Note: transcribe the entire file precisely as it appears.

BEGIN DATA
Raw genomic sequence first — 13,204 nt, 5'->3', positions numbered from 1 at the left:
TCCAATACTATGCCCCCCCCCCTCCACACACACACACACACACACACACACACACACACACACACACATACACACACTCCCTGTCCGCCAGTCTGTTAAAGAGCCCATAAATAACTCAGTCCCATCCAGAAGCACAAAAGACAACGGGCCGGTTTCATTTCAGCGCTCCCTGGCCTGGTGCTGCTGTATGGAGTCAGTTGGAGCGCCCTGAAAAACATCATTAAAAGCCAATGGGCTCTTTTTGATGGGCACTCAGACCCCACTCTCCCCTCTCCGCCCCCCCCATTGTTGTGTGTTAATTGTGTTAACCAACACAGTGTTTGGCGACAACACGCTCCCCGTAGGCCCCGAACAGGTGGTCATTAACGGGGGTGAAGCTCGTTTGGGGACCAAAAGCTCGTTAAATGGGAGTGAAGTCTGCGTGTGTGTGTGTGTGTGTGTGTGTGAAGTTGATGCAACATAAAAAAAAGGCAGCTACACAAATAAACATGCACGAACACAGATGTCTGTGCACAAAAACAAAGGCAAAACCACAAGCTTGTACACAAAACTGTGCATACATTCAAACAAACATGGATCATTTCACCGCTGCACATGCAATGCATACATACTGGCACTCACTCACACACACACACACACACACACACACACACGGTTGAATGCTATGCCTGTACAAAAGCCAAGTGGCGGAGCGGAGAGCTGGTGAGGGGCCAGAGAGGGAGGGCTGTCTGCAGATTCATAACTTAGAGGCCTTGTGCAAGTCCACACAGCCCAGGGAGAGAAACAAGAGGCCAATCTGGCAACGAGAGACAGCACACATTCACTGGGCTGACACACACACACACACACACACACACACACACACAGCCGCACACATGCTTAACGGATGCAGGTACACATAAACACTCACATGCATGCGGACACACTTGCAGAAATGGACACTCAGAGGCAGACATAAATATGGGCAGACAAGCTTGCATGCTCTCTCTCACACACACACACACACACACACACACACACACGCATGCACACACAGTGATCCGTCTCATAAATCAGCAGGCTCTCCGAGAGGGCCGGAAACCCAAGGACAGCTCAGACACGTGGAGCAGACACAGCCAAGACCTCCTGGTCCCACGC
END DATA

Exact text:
Raw genomic sequence first — 13,204 nt, 5'->3', positions numbered from 1 at the left:
TCCAATACTATGCCCCCCCCCCTCCACACACACACACACACACACACACACACACACACACACACACATACACACACTCCCTGTCCGCCAGTCTGTTAAAGAGCCCATAAATAACTCAGTCCCATCCAGAAGCACAAAAGACAACGGGCCGGTTTCATTTCAGCGCTCCCTGGCCTGGTGCTGCTGTATGGAGTCAGTTGGAGCGCCCTGAAAAACATCATTAAAAGCCAATGGGCTCTTTTTGATGGGCACTCAGACCCCACTCTCCCCTCTCCGCCCCCCCCATTGTTGTGTGTTAATTGTGTTAACCAACACAGTGTTTGGCGACAACACGCTCCCCGTAGGCCCCGAACAGGTGGTCATTAACGGGGGTGAAGCTCGTTTGGGGACCAAAAGCTCGTTAAATGGGAGTGAAGTCTGCGTGTGTGTGTGTGTGTGTGTGTGTGAAGTTGATGCAACATAAAAAAAAGGCAGCTACACAAATAAACATGCACGAACACAGATGTCTGTGCACAAAAACAAAGGCAAAACCACAAGCTTGTACACAAAACTGTGCATACATTCAAACAAACATGGATCATTTCACCGCTGCACATGCAATGCATACATACTGGCACTCACTCACACACACACACACACACACACACACACACGGTTGAATGCTATGCCTGTACAAAAGCCAAGTGGCGGAGCGGAGAGCTGGTGAGGGGCCAGAGAGGGAGGGCTGTCTGCAGATTCATAACTTAGAGGCCTTGTGCAAGTCCACACAGCCCAGGGAGAGAAACAAGAGGCCAATCTGGCAACGAGAGACAGCACACATTCACTGGGCTGACACACACACACACACACACACACACACACACACAGCCGCACACATGCTTAACGGATGCAGGTACACATAAACACTCACATGCATGCGGACACACTTGCAGAAATGGACACTCAGAGGCAGACATAAATATGGGCAGACAAGCTTGCATGCTCTCTCTCACACACACACACACACACACACACACACACACGCATGCACACACAGTGATCCGTCTCATAAATCAGCAGGCTCTCCGAGAGGGCCGGAAACCCAAGGACAGCTCAGACACGTGGAGCAGACACAGCCAAGACCTCCTGGTCCCACGC